Honors Thesis Presentation
Student: John Hocter
Title: Integrative Genomic Analysis for Improved Prediction
Advances in high-throughput technologies have led to the acquisition of various types of -omic data on the same biological samples. Each data type provides a snapshot of the molecular processes involved in a particular phenotype. An integrative -omic analysis, by combining the complementary information from the different data types, can provide a better understanding of the complex biological mechanisms involved in the etiology or progression of a disease.
In this thesis, I focused on ovarian cancer and used data from The Cancer Genome Atlas (TCGA) project to build predictive models of survival. I investigated various models ranging from using clinical data alone to an integrative model combining clinical and various genomic data (gene expression, methylation, copy number variation). I used variable selection in Cox survival models, and in particular the lasso technique, to identify relevant biomarkers. To evaluate the predictive performance of the models, I used time-dependent ROC curves and concordance index measures based on repeated k-fold cross-validation. I demonstrate that there is a substantial gain in prediction when integrating the various genomic data sets to the clinical data.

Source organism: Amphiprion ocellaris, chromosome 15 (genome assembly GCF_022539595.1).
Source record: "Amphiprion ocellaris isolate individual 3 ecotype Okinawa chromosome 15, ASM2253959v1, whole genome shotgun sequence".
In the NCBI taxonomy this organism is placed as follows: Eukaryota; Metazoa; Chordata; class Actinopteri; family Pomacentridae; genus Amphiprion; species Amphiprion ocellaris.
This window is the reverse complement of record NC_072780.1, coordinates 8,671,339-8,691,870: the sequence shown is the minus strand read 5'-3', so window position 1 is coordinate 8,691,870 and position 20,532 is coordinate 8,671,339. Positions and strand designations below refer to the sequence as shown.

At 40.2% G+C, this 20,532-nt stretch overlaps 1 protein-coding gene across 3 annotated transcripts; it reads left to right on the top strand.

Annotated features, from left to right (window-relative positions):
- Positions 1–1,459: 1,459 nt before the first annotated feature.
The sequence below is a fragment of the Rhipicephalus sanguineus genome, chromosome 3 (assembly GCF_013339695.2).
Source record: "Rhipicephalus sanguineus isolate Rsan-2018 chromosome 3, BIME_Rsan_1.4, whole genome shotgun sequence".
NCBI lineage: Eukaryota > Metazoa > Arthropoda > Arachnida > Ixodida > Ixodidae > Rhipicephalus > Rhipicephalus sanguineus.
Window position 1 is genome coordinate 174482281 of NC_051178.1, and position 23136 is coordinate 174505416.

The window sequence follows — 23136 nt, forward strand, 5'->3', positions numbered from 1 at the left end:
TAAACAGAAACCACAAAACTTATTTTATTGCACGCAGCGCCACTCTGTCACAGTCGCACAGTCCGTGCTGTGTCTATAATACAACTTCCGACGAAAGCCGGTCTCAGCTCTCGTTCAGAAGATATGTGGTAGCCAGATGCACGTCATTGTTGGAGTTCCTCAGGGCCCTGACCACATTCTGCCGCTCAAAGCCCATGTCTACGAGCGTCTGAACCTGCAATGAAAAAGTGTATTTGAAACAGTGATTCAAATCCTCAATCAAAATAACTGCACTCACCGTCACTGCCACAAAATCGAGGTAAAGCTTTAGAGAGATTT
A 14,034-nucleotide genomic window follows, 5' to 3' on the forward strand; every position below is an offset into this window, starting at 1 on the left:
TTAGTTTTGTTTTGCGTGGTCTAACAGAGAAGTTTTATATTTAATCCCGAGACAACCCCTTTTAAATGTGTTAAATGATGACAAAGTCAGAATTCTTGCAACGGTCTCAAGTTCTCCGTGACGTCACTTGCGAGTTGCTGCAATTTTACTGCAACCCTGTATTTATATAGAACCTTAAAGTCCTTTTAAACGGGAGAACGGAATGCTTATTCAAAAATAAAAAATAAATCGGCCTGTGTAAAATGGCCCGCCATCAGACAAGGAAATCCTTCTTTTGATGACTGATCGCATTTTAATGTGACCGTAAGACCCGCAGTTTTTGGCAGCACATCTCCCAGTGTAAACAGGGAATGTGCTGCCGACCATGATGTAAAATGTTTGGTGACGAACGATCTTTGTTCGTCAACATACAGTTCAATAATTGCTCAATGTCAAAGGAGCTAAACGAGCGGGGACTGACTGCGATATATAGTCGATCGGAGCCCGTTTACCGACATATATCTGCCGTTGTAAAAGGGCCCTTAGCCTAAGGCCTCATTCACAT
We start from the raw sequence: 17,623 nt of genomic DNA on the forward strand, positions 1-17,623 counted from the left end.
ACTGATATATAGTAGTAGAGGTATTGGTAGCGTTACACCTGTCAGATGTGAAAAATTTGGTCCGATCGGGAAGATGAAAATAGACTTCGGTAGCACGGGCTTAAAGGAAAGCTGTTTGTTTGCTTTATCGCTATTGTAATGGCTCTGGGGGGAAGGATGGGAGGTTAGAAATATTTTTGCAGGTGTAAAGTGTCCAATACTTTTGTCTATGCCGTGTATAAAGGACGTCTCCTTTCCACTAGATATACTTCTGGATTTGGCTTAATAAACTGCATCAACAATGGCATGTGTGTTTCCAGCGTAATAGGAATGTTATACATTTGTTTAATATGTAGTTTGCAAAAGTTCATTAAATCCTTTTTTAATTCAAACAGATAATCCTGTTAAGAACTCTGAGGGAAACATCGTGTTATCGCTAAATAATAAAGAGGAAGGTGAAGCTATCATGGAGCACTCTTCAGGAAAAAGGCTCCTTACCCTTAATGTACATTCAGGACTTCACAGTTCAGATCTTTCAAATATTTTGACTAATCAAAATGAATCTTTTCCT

Monday, April 24 at 11:00am to 11:30am
St. Mary's Hall, 326
3700 Reservoir Road, N.W., Washington